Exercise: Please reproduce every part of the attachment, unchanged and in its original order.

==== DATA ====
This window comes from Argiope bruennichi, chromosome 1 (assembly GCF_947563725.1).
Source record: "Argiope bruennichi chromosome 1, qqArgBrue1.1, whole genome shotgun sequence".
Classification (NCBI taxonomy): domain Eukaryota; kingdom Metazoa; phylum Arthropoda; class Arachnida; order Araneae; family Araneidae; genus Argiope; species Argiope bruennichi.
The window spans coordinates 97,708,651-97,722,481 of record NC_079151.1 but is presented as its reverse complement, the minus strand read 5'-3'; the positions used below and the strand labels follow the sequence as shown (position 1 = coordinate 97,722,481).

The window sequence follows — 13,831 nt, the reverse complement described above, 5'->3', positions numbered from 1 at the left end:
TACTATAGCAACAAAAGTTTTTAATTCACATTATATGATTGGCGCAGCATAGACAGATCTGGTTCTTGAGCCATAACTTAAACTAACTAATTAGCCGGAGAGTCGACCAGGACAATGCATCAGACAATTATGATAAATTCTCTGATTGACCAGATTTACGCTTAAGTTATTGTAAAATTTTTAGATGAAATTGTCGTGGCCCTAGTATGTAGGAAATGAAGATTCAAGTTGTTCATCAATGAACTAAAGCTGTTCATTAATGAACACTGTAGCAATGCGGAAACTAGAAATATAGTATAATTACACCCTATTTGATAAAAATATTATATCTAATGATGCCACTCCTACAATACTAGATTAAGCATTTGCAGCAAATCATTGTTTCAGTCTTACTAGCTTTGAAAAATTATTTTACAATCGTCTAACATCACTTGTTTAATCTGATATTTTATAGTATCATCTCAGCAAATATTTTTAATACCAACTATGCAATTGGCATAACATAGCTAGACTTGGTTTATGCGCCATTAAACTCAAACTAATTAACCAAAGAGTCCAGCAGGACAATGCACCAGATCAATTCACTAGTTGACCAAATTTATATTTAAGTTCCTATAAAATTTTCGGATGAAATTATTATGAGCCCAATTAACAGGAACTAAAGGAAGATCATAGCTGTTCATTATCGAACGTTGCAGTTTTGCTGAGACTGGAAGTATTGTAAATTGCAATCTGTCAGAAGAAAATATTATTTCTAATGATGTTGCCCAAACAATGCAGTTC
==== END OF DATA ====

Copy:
This window comes from Argiope bruennichi, chromosome 1 (assembly GCF_947563725.1).
Source record: "Argiope bruennichi chromosome 1, qqArgBrue1.1, whole genome shotgun sequence".
Classification (NCBI taxonomy): domain Eukaryota; kingdom Metazoa; phylum Arthropoda; class Arachnida; order Araneae; family Araneidae; genus Argiope; species Argiope bruennichi.
The window spans coordinates 97,708,651-97,722,481 of record NC_079151.1 but is presented as its reverse complement, the minus strand read 5'-3'; the positions used below and the strand labels follow the sequence as shown (position 1 = coordinate 97,722,481).

The window sequence follows — 13,831 nt, the reverse complement described above, 5'->3', positions numbered from 1 at the left end:
TACTATAGCAACAAAAGTTTTTAATTCACATTATATGATTGGCGCAGCATAGACAGATCTGGTTCTTGAGCCATAACTTAAACTAACTAATTAGCCGGAGAGTCGACCAGGACAATGCATCAGACAATTATGATAAATTCTCTGATTGACCAGATTTACGCTTAAGTTATTGTAAAATTTTTAGATGAAATTGTCGTGGCCCTAGTATGTAGGAAATGAAGATTCAAGTTGTTCATCAATGAACTAAAGCTGTTCATTAATGAACACTGTAGCAATGCGGAAACTAGAAATATAGTATAATTACACCCTATTTGATAAAAATATTATATCTAATGATGCCACTCCTACAATACTAGATTAAGCATTTGCAGCAAATCATTGTTTCAGTCTTACTAGCTTTGAAAAATTATTTTACAATCGTCTAACATCACTTGTTTAATCTGATATTTTATAGTATCATCTCAGCAAATATTTTTAATACCAACTATGCAATTGGCATAACATAGCTAGACTTGGTTTATGCGCCATTAAACTCAAACTAATTAACCAAAGAGTCCAGCAGGACAATGCACCAGATCAATTCACTAGTTGACCAAATTTATATTTAAGTTCCTATAAAATTTTCGGATGAAATTATTATGAGCCCAATTAACAGGAACTAAAGGAAGATCATAGCTGTTCATTATCGAACGTTGCAGTTTTGCTGAGACTGGAAGTATTGTAAATTGCAATCTGTCAGAAGAAAATATTATTTCTAATGATGTTGCCCAAACAATGCAGTTC